When last we left our hero he was trapped behind the age old conundrum: "Which came first, the chicken or the egg?" Mere seconds from impending doom our hero deftly cracked open the egg into the flour and used the concoction to batter-dip the chicken, resulting in the beautifully prepared fried chicken that now rests upon the serving platter. We rejoin our hero as he sits down to enjoy a well earned feast.
Enough of that goofiness. The real question here is: Which came first, the movement or the senses?
Up to this point in the Evolution Project our artificial life forms have been very simple creatures capable of little more than gathering energy, knowing when enough has gathered and expending said energy. Actually nothing "little more" about it; that is all they have done. I think it is time for evolution to change all that.
Movement would be a phenomenal thing at this point. Movement would provide some action to observe and make the ALs more "lifelike". Obviously, movement needs to come first. And with movement, the little Herberts could go forth and wander the world as the free spirits they were intended to be. Until they wandered into a shadow that is; and eventually they all would. Then for all intensive purposes the little Herberts would slip into comas never to be heard from again.
Evolutionarily, movement on its own is a bad thing. Movement expends lots of energy. Movement brings life forms to danger not otherwise present. Movement also brings a life form to an energy source or allows it to flee from danger. The difference between good and bad is the addition of senses.
Senses tell a life form something about its environment. They provide information. While senses, or sensors as the case may be, on their own can gather information, without a means to act on that information the sensors are useless. But they are not harmful. They may expend a bit of extra energy or none at all or even generate energy on their own. Either way it is inconsequential compared to the energy used from movement, especially movement without purpose; and far less dangerous. "Which came first" are the senses. Any other way and the species would have died off.
The next logical step, or maybe illogical step, for Herbert would be the development of some type of sensor to better understand the world around it. Being that Herbert is a phototroph of sorts it would stand to reason that part of its physiology would become more sensitive to light patterns as the species evolved, eventually becoming something akin to a light sensor.
Herbert 1701 Species B Generation 4 introduces this concept in its design with the addition of photoresistors (or photoconductors or CdS cells). CdS cells change the resistive quality based upon the amount of light that falls on the cell. As the resistance changes (decreases for more light, increases for less light), the amount of current that reaches the base of each 2N2222 transistor changes, which in turn changes the amount of energy that passes through each transistor and the ajoined LED.
One of the problems with CdS cells is they are notorious for inconsistencies from one cell to the next. To combat this problem, our Herbert generates an adaptation seen already in the Herbert 1701 A Species with the addition of a balancing mechanism (obviously that gene was passed on). This allows a more equal distribution of energy flow across both LEDs than through the CdS cells themselves.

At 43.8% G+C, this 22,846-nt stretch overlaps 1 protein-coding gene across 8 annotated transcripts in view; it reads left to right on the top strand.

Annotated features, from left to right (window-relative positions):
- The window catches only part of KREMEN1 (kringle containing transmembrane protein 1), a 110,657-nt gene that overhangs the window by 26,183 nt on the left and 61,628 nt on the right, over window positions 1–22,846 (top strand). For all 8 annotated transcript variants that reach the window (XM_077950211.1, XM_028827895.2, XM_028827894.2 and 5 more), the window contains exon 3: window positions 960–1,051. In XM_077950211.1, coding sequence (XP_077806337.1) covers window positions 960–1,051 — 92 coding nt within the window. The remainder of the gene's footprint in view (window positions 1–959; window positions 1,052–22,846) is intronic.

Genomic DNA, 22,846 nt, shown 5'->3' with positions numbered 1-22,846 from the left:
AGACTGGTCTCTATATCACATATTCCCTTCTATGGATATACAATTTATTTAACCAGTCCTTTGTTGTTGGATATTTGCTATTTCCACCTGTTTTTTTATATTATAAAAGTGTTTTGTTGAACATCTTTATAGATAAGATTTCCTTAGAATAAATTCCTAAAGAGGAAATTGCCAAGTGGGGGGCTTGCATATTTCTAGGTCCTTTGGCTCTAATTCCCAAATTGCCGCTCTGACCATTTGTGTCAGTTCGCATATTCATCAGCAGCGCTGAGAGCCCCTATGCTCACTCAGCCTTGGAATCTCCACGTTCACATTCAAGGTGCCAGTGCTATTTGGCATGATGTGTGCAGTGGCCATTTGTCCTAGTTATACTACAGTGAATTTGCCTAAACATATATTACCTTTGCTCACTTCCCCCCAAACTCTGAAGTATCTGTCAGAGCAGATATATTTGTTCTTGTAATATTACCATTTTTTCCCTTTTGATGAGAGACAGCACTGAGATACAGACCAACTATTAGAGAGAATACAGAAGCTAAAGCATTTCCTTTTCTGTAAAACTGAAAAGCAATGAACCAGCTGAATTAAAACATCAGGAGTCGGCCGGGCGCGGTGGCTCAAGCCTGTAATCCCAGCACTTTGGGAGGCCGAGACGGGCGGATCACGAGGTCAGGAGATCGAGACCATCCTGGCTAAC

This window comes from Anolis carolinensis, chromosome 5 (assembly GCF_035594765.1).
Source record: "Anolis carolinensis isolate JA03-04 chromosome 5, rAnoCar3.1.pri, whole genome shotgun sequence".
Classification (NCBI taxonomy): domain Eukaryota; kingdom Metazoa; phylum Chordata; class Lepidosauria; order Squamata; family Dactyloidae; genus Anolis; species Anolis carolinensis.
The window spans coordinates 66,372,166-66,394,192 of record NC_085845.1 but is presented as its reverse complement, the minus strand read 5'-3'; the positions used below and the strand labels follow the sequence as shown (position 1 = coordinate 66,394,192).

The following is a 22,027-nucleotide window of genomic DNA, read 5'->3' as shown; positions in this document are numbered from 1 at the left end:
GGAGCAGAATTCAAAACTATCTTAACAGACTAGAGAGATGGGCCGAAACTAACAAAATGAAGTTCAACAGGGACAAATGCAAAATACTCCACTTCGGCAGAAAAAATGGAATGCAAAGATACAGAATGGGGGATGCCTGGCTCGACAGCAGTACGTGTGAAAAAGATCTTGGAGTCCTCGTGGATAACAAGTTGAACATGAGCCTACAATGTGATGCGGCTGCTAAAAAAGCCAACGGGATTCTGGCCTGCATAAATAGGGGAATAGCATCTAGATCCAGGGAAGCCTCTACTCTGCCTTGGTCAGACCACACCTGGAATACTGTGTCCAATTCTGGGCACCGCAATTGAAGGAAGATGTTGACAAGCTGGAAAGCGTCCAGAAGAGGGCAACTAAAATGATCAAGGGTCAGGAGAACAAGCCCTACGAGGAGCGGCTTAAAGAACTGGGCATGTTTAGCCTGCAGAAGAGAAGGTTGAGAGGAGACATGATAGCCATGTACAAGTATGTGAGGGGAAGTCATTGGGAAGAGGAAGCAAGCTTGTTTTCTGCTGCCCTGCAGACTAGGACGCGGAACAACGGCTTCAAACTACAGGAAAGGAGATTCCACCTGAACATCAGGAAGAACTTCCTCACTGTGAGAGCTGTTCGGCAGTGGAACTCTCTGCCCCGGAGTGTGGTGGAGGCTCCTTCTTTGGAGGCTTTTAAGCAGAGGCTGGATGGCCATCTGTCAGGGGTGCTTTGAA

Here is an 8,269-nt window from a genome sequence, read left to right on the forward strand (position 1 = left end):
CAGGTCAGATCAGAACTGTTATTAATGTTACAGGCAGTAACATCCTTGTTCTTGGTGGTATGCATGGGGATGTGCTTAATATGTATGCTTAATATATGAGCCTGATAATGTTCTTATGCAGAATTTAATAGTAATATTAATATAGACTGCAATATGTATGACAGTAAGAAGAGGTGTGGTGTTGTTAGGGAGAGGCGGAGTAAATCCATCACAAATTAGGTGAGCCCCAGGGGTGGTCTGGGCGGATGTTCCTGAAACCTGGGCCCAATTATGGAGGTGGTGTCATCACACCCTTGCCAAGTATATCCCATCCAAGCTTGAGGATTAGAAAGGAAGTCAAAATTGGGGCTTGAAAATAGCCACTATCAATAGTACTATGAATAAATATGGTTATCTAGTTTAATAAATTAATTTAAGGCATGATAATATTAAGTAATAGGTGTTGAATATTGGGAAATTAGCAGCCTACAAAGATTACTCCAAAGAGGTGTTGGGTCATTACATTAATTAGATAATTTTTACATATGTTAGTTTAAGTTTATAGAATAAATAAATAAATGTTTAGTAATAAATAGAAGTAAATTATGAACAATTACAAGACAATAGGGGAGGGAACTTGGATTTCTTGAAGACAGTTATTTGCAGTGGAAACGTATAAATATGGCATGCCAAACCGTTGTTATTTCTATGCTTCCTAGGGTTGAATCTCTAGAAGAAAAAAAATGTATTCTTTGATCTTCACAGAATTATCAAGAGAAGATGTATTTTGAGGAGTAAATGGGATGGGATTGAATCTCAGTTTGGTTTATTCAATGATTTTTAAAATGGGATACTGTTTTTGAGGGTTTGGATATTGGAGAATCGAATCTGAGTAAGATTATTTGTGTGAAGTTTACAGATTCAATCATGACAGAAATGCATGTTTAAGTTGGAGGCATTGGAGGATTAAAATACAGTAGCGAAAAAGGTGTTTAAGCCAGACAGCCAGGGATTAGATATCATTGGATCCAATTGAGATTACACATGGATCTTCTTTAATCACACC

There is one further problem that the addition of the CdS cells creates. Herbert is a phototroph, meaning it generates its energy from light (the actual definition includes conversion of CO2 and water, but for this phototroph will do). The solar cell that Herbert uses, like the majority of solar cells out there, are more sensitive to the near infrared spectrum of light. The further away from the 850nm mark, the less energy the solar cell generates.
Why is this important? The CdS cells that Herbert 1701B Gens 4 & 5 have are most sensitive to the visible light spectrums, somewhere around 520nm. So while they can detect light, it is not the most efficient detection of light; and in some cases completely useless detection. Herbert 1701 Species B Generation 6 solves this problem by adapting the light sensors once again to something more specific to its needs: photodiodes.
Replacing the CdS cells with photodiodes provides a few advantages to Herbert 1701B Gen 6 over previous generations. The first is the more focused light detection found in the photodiode, in this case around the 850nm spectrum. Second, photodiodes generally react faster to changes in light levels than do CdS cells. This means Herbert 1701B Gen 6 is quicker on its feet, umm, board than Gens 4 & 5. The third is that photodiodes, which are placed in a circuit reversed in polarity from a normal diode, not only provide the needed sensitivity to light, but they also generate a small amount of energy. In a creature that needs to be as power conscious as possible, this is a big plus.
As the amount of light passed over each sensor varies, so too does the amount of current that can flow through the paired trademark green LED that Herbert uses to expend energy. In the plant world, this would be the equivalent of a leaf turning bright green in the sun and brown in the dark. Except in Herbert's case, the leaf does not fall off and die, merely waits to reenter the sunlight.
Oh. Almost forgot. It was the egg. Seriously.